Birmingham has never really been at the epicentre of a music scene and it’s pretty rare a band manages to escape this stigma. There’s been a few for sure, it’s not like Birmingham is a totally fruitless tree, I mean who could forget Napalm Death? It’s just not very often that something hits the ground worth saving compared to say Sheffield, London or even Manchester. The Catharsis and their debut album, ‘Romance’, are turning this around though. They’ve fought their way into the elite, shook off the preconceptions and become one of the finest hardcore outfits to be exported from Birmingham in the last few years.
‘Romance’ begins with a distorted bass riff that’s showered in swirling feedback and distant screams until it drops into an almost post-hardcore breakdown that lifts you up with every discord and smashes you back to earth with sheer punk brutality. A clarity, that hasn’t yet been seen, then comes into the vocals as everything drops back for the opening line “This is a funeral”, a bold statement to start an album off, but one that certainly works. There’s emotion in every word from this opening line right to the album’s finish. It’s obviously fitting with the band’s name and it’s the kind of emotion that fans will identify with and recognise as they search to find their own deeper meaning in the lyrical content.
Emotion is clearly displayed in a belligerent and aggressive way throughout the entire album, and it isn’t until the acoustic outro of ‘Styx’ that we see a lighter side. Even this lighter side manages to unsettle though, as the haunting guitar and vocal combo end the tracks anticipation inducing verses that came beforehand. A level of expectancy is something that’s seen in other tracks such as ‘Stray Dogs’ as the punk driven drums begin the track and lure you into the question of when will it drop? When it does, it’s a Rottweiler of a track with its powerfully dark lyrics, vicious sounds and razor sharp teeth.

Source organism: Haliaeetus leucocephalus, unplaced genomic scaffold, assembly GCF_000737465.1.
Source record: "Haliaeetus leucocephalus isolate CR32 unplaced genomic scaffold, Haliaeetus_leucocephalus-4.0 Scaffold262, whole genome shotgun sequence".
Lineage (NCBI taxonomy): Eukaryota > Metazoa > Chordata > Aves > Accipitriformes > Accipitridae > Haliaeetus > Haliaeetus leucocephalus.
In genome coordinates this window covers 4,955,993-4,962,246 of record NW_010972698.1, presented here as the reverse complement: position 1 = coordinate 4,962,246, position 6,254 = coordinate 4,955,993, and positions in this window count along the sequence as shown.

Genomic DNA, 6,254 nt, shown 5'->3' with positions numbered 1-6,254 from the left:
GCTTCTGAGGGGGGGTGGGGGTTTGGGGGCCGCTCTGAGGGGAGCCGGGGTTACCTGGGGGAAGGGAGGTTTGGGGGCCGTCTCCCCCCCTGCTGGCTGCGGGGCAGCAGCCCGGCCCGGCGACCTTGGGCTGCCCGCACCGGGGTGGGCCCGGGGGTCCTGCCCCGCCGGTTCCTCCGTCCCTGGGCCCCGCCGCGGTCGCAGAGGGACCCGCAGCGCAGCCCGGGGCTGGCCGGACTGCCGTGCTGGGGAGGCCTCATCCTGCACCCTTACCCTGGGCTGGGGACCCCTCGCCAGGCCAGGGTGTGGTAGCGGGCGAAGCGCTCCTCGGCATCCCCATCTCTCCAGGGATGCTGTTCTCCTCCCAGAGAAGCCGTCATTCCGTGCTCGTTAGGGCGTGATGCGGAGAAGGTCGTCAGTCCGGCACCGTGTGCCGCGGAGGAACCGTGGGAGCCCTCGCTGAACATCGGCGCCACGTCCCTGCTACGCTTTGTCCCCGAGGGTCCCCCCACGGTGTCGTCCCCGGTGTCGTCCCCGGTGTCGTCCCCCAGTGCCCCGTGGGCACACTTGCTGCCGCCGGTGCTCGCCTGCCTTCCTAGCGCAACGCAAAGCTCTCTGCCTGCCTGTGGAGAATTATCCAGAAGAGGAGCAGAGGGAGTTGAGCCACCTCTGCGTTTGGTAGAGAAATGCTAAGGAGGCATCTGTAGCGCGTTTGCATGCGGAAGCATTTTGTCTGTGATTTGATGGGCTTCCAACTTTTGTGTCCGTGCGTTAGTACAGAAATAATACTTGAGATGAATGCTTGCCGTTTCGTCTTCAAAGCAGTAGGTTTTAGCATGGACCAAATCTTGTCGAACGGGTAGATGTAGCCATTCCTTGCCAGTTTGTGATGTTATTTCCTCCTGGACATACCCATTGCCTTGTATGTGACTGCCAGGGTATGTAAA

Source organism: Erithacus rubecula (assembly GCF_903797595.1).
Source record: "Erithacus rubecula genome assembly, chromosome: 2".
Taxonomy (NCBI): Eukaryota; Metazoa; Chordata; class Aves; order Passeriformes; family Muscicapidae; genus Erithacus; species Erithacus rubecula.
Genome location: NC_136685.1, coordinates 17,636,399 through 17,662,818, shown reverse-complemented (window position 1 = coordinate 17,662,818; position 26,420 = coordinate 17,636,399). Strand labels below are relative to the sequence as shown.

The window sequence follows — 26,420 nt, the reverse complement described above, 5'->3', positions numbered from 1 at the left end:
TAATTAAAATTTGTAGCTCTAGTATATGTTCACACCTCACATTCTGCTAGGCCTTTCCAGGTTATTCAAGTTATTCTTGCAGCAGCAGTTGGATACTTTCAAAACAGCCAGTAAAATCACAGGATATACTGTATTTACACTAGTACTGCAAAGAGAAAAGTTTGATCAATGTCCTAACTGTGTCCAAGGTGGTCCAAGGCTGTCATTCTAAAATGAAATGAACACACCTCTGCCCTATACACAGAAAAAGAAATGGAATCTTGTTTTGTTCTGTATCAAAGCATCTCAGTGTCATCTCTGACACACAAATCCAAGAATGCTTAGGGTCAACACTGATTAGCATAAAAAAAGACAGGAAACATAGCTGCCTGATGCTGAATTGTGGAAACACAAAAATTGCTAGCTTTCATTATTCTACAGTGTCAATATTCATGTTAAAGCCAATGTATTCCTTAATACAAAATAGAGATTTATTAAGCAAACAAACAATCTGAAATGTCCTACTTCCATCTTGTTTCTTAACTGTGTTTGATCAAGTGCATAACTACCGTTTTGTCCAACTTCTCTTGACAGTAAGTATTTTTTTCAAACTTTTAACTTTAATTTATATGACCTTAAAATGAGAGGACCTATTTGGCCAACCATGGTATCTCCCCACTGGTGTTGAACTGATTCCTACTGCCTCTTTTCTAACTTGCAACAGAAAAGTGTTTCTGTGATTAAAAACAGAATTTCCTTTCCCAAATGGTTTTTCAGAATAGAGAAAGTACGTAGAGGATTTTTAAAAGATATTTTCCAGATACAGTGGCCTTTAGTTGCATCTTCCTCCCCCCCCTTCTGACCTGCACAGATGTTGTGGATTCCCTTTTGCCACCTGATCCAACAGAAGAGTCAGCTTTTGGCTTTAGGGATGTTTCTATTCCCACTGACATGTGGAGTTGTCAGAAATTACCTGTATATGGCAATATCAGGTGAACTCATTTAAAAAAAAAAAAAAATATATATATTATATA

‘Romance’ hardly stops to breathe throughout; it thrashes its way through the ten tracks and any moment of rest or downtime is brief as you’re thrown back into the circle pit rhythms of the other tracks. It’s undeniably a hardcore/punk crossover album and it wears this on its metaphorical sleeve, there are times when certain elements aren’t particularly original but they’re done to such a high calibre within the genre that this doesn’t even become an issue. In complete contradiction to this there are also elements that will surprise you; ‘Leave Me Here’ makes use of some almost gothic, bordering on Nick Cave vocals that set to a bed of weird effect driven guitars show you that there’s clearly progression in the hearts and minds of The Catharsis.
There’s almost no point in comparing The Catharsis to any similar bands that you may or may not like because if you understand anything written above you already know. They’re a credit to their hometown and maybe now, on the back of great records like this, it’s time to look a little closer at the Midlands.
Written by Shaun Cole